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  3. I put my beans, peas, rice, groats, barley, millet, etc. in half gallon jars along with 2-3 bay leaves in each jar. (The bay leaves are supposed to ward of bugs and creepy crawlies.) Then the jars are stored in a cool, dark place until needed. Using this method, I've been lucky and never had a problem with insects.

    But I can see that using the dry canning method, and getting the jars to "ping" and vacuum seal might be even better.

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    1. Mama Pea, I was wondering if that worked. I've heard about it - and I do have bay leaves. Maybe I'll do an experimental jar or two.

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  4. Ok, I'm glad you did this so I can reasonably talk about this method. I've seen it on a blog or two & also saw it in the same magazine. But I don't get it. How, if water bath canning gets up to 212 degrees (I'm assuming, boiling water & all), how can this method work? Or is it because it's dry stuff? And what about the fact that beans aren't high-acid foods? I love the idea, but I just don't understand!!!!

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    1. Carolyn, it's really just a way to keep dry stores sealed up in a vacuum without the chance of bugs, spoilage, etc. for years. It basically heats the, say, beans, to kill any insect eggs, etc., then it seals said beans in a nice sturdy jar. Where they can sit on a shelf for years. It's less a preserving process than a long-term storage process. Clear as mud?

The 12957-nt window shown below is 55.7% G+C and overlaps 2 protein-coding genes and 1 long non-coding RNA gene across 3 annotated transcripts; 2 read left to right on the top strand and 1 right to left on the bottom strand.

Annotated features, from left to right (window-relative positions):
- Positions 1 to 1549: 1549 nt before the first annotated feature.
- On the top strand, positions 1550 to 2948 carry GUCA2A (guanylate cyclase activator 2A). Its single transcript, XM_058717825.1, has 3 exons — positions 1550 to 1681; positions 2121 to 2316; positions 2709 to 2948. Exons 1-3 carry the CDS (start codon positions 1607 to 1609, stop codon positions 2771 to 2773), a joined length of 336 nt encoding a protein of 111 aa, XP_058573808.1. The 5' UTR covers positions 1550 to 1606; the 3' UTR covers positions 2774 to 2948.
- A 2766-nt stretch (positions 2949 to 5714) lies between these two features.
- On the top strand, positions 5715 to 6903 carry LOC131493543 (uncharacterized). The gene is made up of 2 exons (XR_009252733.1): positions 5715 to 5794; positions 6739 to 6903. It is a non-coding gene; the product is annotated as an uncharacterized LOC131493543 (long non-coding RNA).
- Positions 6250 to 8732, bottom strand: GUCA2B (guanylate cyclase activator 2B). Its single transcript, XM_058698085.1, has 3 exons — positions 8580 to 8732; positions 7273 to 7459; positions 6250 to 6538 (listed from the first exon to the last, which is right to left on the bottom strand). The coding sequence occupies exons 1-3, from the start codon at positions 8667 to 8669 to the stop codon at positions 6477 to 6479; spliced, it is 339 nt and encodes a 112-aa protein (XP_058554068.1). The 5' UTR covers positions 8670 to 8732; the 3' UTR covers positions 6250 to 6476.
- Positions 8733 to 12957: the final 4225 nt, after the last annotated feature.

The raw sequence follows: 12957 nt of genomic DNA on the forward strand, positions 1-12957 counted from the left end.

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  5. That is fantastic!

    When we first lived abroad I would buy bags of basmati rice - probably 10lbs a bag - and after a while there would be COCOONS in the container! YUCK!!! I got in the habit of freezing the bag for a couple of days after purchasing - same with flours - and never had that problem again, even though I didn't keep the items in the freezer after the first couple of days. If there was anything in there, I didn't see it and what I didn't know about didn't hurt me!

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  6. Why do I always seem to be the last person to learn these neat things?!? I do have a question though, can you "reseal" the jars after opening? I keep my lentils and and split peas freezer now because I just don't use them often enough. I also freeze my "bulk" flours for a few days, like Jenyfer mentioned, before using them.
    I don't know about where you are, but here, ACE Hardware will order the half gallon jars for you.

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  7. I think oven canning is a great way to go. I heard about it a few years ago. Some also oven can butter, not that hard. Living in a dry climate I don't do that, but it's good to know! And I ALWAYS freeze my flours, grains, etc. for several days before using to cut down on any tiny bus, etc.

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  8. I seal the big stuff in mylar bags and leave in the freezer for the day to kill everything that might be in it, then when I open the bags they go into the half gallon jars with the white ball screw caps :)